It is not uncommon that critical systems are often targeted by cyber criminals. And we have documented it from time to time. But this time the attack was on toll collection systems.
Indeed, gone are those days when you take out your wallet to pay highway tolls while driving through the city suburbs. Today the latest technologies are adopted at the highway tolls for making the payment process fast and easy. With the help of the Radio Frequency Identification (RFID) technology, toll payments are made directly while the vehicle is in motion. A device is affixed on the windscreen of the vehicle that helps to make the toll payments directly from the bank account that is linked to it.
But what about the security of the bank account that is connected to the RFID technology? What amount of security risks lie with the personal information associated with it?
Recently, an electronic toll collection system in Puerto Rico faced a cyber attack. Run by a private operator, the incident could not confirm whether there was any information misuse. However, such incidents can bear the risk of data theft and even subsequent financial losses. Previously, in 2021, another similar incident in the same country resulted in face-loss of the government agency with a financial loss of around $4million.
How do the risks amplify?
Toll system hacks can happen during any stage of the registration process. Typically, the process starts online by submitting private user details such as name, age, address, vehicle details, social security number (PAN Card) and bank account number. Once the user details are verified and authenticated by the authorized body, the bank account is integrated for toll pass deduction.
Now, this entire process happens at the toll stops which occasionally lures the drivers/ car owners to use the free public Wi-Fi to complete the task. It offers a golden opportunity for the hackers and organized cyber criminal groups to misuse a compromised network and/or poor access controls around systems.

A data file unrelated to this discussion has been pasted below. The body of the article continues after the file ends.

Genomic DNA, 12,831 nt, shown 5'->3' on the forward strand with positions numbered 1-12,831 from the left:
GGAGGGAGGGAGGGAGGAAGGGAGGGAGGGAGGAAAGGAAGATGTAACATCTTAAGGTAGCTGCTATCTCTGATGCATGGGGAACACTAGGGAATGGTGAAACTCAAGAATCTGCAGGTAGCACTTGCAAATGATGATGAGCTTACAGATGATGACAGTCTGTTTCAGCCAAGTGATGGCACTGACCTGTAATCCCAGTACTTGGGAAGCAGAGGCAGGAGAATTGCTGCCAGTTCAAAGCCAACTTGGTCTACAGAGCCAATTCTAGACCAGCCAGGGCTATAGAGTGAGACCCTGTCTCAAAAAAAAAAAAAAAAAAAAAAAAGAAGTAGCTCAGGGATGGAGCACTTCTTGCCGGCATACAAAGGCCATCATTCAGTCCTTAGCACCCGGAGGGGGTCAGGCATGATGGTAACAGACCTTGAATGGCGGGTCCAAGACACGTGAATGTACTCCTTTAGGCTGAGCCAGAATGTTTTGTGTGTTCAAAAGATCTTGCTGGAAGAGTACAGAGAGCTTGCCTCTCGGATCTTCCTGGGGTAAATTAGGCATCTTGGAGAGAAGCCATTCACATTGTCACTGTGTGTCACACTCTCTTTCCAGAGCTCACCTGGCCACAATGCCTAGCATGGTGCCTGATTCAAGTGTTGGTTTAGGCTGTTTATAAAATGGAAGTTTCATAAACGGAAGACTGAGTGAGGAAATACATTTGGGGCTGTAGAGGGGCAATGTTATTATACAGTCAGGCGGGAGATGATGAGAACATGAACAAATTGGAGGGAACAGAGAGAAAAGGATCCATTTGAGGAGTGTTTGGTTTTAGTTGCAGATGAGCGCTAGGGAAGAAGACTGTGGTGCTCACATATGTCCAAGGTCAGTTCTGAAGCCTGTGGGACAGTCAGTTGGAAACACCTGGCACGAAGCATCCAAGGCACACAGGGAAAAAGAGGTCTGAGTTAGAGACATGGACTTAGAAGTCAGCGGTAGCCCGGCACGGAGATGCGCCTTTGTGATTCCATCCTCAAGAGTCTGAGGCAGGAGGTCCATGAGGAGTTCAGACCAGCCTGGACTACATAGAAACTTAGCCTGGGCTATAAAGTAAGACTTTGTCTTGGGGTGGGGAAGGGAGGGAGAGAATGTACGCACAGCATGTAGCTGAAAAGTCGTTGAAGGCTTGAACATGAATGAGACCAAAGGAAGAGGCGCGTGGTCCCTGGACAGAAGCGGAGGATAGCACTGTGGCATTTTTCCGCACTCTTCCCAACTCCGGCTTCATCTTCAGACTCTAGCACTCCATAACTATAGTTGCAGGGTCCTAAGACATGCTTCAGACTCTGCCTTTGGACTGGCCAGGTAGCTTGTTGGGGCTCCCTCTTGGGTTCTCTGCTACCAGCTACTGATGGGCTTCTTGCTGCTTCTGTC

Some Thoughts to Avert such Threats
- Prevention of Physical Threats: The Information Technology devices used for electronic tolls are vulnerable to misuse or abuse from insiders and organized cyber criminals. With no supervisor around, it could be a cakewalk for the criminals to physically access the toll management system, and do modifications in the systems and configurations, and exploit system vulnerabilities to launch cyber attacks. While CCTV cameras can ensure security to some extent, a robust password management across devices and services can provide an added security layer to prevent unauthorized access.
- Prevention of Insider and Third Party Threats: Malicious third-party actors or organized cyber criminal groups can wreak havoc. There is a huge risk that the malicious actors could misuse the poorly protected toll systems to access the service providers’ entire network infrastructure. As preventive measures, there should be a systematic segregation of the identities that access the toll systems and access the databases. A robust Identity and Access management system with password vault can prevent anomalous activities.
- PCI DSS Compliance: Quite frequently tolls accept credit/ debit cards for payment. As a result, they need to meet Payment Card Industry Data Security Standard (PCI DSS) compliance mandates. The toll systems that depend on third party service providers to store and manage the critical information accumulated daily are susceptible to data breaches. Compliance with PCI DSS mandates help to keep the payment card environment safe and secure.
As highway tolls are consistently operational, it is gradually getting vulnerable to cyber threats. A few stray incidents are a red signal to the government agencies to take adequate and necessary precautions beforehand, else thousands of users could face digital identity thefts and financial losses.